Saturday, August 29, 2009

Black Sheep Sunday: Children at the mercy of the blackest sheep of all

Violence towards children is not a new phenomenon. Relatives, guardians, and silent by-standers can be the blackest sheep of all.
These tender children never knew what it was like to be a happy, worry-free child. Instead, they knew pain, both emotional and physical, at the hands of their caregivers. Only one of these children had an advocate, her big brother. In another's girl's case, her big brother was her harshest perputrator.
Please be aware that these are very distressing stories.

I can't locate a newspaper online that tells me the end of Aggie's story or the disposition of James Flemming. Did Della's brain trauma slowly heal after she was removed from her tormentors? Was Marvie better cared for after the court appointed him a guardian? So many fearful questions!
If anyone comes across any of these answers, please let me know what you've discovered. Meanwhile, I'll hope for the best.

Oakland Tribune
7 Oct 1905
page 1, column 4
The Brooklyn Daily Eagle
24 Jan 1873
page 4, column 6
The Washington Herald
13 Aug 1910
page 1, column 3
CRUELLY BEAT LITTLE GIRL. [in two sections]
Waterloo Daily Courier [Iowa]
2 Apr 1903
page 1, column 4

Henderson v. Rockwell: Biography of a cemetery plot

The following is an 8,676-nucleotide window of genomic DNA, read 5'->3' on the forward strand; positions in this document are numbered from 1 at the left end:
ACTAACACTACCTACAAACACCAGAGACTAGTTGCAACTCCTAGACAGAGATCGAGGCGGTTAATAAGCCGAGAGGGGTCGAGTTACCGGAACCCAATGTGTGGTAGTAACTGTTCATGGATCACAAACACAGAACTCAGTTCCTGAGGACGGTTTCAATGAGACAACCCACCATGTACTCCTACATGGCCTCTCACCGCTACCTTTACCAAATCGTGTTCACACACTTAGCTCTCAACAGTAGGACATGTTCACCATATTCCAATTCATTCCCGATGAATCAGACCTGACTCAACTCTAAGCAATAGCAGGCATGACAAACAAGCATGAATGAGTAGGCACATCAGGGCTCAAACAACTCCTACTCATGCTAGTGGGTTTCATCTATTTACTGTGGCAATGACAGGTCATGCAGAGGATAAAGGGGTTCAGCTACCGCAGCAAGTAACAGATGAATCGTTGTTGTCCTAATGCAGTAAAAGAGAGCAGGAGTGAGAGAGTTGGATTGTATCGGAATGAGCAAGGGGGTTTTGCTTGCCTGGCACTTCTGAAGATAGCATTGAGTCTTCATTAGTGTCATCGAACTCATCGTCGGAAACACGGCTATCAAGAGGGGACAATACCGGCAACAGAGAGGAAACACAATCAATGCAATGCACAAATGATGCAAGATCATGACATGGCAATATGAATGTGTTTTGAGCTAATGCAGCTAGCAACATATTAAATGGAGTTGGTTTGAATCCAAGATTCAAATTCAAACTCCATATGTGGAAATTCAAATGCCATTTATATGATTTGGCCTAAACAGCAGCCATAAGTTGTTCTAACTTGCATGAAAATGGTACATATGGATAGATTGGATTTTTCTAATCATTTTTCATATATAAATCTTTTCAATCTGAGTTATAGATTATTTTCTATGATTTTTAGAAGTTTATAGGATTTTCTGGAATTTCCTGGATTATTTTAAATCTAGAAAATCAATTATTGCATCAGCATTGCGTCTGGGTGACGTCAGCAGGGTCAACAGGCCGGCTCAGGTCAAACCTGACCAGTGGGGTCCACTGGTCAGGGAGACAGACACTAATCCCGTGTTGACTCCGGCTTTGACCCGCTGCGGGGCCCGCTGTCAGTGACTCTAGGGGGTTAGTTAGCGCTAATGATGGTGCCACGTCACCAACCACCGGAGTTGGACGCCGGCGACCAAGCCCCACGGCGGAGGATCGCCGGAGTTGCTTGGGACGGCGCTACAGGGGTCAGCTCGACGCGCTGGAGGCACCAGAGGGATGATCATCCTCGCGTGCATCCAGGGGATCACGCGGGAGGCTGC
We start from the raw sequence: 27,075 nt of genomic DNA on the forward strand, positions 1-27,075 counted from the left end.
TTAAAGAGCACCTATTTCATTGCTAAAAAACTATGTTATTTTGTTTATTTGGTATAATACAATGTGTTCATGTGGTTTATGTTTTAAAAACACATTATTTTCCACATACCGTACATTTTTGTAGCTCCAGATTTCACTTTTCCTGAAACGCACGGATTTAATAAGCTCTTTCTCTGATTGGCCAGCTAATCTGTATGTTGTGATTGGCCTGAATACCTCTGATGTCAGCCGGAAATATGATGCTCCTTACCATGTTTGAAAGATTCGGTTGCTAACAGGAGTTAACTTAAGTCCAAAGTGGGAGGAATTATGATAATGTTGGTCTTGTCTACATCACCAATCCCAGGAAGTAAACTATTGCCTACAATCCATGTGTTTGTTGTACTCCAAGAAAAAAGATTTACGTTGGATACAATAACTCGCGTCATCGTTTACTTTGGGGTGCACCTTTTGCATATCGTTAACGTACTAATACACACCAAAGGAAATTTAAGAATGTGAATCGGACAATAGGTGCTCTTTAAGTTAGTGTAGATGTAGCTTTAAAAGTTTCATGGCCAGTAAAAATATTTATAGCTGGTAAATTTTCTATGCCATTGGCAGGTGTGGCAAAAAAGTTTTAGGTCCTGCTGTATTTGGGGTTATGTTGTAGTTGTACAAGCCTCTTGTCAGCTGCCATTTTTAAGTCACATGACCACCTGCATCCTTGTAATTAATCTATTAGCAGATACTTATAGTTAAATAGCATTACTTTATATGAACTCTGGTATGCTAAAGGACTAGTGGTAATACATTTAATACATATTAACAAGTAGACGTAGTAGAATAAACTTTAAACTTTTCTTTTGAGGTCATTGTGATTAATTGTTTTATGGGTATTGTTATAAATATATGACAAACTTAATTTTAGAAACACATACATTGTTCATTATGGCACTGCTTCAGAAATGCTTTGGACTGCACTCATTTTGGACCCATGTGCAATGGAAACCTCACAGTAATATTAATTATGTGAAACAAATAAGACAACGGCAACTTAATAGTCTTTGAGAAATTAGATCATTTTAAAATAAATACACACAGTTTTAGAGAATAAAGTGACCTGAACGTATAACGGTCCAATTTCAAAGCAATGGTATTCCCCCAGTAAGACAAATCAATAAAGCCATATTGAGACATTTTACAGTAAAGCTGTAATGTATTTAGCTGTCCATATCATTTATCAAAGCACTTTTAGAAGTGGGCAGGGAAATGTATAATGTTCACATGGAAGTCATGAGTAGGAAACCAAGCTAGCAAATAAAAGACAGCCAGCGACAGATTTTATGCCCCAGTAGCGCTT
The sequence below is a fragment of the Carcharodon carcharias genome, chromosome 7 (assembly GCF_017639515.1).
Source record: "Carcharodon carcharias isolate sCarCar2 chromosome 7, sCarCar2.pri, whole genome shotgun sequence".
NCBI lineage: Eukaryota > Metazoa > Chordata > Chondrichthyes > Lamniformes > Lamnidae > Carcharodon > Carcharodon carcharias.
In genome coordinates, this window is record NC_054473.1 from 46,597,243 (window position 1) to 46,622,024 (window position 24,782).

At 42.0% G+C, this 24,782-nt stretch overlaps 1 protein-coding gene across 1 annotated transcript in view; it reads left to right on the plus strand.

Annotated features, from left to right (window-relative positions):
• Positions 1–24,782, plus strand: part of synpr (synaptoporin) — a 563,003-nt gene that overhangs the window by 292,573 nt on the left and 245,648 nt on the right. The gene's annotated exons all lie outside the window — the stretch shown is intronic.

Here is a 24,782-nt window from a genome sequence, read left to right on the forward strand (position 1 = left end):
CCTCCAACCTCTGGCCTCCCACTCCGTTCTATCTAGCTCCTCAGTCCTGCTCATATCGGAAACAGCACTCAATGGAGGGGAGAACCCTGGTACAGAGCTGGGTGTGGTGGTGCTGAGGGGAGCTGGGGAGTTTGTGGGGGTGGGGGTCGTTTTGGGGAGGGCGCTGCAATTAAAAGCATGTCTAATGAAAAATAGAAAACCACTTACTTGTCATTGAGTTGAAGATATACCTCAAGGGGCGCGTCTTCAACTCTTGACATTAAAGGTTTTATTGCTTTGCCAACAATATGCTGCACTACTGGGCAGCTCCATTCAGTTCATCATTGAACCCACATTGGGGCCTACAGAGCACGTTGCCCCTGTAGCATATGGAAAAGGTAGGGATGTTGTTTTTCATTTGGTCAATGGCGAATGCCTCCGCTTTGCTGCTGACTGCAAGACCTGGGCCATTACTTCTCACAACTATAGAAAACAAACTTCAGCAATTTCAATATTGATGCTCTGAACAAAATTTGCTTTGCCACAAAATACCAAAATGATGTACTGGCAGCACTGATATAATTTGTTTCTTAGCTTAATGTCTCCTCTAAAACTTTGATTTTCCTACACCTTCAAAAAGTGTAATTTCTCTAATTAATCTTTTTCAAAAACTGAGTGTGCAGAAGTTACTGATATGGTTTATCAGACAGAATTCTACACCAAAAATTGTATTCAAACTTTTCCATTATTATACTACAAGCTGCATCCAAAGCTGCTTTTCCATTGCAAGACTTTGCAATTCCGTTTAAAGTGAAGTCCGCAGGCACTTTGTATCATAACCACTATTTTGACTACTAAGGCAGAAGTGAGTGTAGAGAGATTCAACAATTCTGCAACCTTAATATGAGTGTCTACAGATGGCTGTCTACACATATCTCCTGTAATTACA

A small portion of the Green-Wood Cemetery in Brooklyn, Kings County, New York.

The Green-Wood Cemetery (it's actual spelling), founded in 1838, is located in Brooklyn, New York. According to it's website, it is currently a spacious 478 acres of history, sculpture garden, and wildlife with 560,000 permanent residents. "By 1860, Green-Wood was attracting 500,000 visitors a year, rivaling Niagara Falls as the country’s greatest tourist attraction."

Quoting from the cemetery's website:

"A magnet for history buffs and bird watchers, Green-Wood is a Revolutionary War historic site (the Battle of Long Island was fought in 1776 across what is now its grounds), a designated site on the Civil War Discovery Trail and a registered member of the Audubon Cooperative Sanctuary System.

On September 27, 2006, Green-Wood was designated a National Historic Landmark by the United States Department of the Interior, which recognized its national significance in art, architecture, landscaping and history."

The biography of the William Henderson burial plot, located in the Green-Wood Cemetery, is given in detail in this newspaper article: from Mr. Henderson's purchase in 1855 through to the Supreme Court of New York's ruling in 1887. The case is similar to any real estate tug-of-war with the added wrinkle of being the resting place of two bodies. 

The decision is given by Judge Ingraham:

Green-Wood is well known for this extraordinary view of New York harbor in which the statue of Minerva seems to be waving to the Statue of Liberty.

Brooklyn, New York
1 October 1887
page 1, column 2

Green-Wood Cemetery by David Shankbone, cr 2007, Creative Commons Attribution 2.5 License

Minerva in Green-wood Cemetery waving to Lady Liberty by Russell Bittner, cr 2009, Creative Commons Attribution 3.0 License

Wednesday, August 19, 2009

Tuesday, July 21, 2009

Working for a Living: US Army c.WW2

Your job in the army
United States. Adjutant-General's Office
Adjutant General's Office; U.S. Government Printing Office 
Date 1943

Historic Government Publications from World War II